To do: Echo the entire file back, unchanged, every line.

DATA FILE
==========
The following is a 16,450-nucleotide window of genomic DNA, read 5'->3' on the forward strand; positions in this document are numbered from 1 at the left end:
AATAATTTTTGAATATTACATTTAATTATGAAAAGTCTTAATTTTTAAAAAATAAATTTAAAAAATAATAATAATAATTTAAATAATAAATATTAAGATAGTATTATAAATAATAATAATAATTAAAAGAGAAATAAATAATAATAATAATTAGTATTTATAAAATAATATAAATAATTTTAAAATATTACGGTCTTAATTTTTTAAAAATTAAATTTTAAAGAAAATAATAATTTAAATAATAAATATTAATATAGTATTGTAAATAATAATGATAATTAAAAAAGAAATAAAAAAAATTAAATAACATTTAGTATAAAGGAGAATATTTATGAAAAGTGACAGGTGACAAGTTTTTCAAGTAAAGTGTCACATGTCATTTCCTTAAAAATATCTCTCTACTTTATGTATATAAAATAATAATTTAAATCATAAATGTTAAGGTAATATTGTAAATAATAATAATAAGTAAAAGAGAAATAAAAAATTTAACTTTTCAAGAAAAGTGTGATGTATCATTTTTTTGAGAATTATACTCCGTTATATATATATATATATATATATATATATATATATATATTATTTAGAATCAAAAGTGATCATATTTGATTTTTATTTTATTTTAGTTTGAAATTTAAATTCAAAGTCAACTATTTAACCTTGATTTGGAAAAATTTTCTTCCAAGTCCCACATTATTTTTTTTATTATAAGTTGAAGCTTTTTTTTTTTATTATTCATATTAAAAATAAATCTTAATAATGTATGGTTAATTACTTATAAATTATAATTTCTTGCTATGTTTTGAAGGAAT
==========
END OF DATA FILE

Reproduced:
The following is a 16,450-nucleotide window of genomic DNA, read 5'->3' on the forward strand; positions in this document are numbered from 1 at the left end:
AATAATTTTTGAATATTACATTTAATTATGAAAAGTCTTAATTTTTAAAAAATAAATTTAAAAAATAATAATAATAATTTAAATAATAAATATTAAGATAGTATTATAAATAATAATAATAATTAAAAGAGAAATAAATAATAATAATAATTAGTATTTATAAAATAATATAAATAATTTTAAAATATTACGGTCTTAATTTTTTAAAAATTAAATTTTAAAGAAAATAATAATTTAAATAATAAATATTAATATAGTATTGTAAATAATAATGATAATTAAAAAAGAAATAAAAAAAATTAAATAACATTTAGTATAAAGGAGAATATTTATGAAAAGTGACAGGTGACAAGTTTTTCAAGTAAAGTGTCACATGTCATTTCCTTAAAAATATCTCTCTACTTTATGTATATAAAATAATAATTTAAATCATAAATGTTAAGGTAATATTGTAAATAATAATAATAAGTAAAAGAGAAATAAAAAATTTAACTTTTCAAGAAAAGTGTGATGTATCATTTTTTTGAGAATTATACTCCGTTATATATATATATATATATATATATATATATATATATATTATTTAGAATCAAAAGTGATCATATTTGATTTTTATTTTATTTTAGTTTGAAATTTAAATTCAAAGTCAACTATTTAACCTTGATTTGGAAAAATTTTCTTCCAAGTCCCACATTATTTTTTTTATTATAAGTTGAAGCTTTTTTTTTTTATTATTCATATTAAAAATAAATCTTAATAATGTATGGTTAATTACTTATAAATTATAATTTCTTGCTATGTTTTGAAGGAAT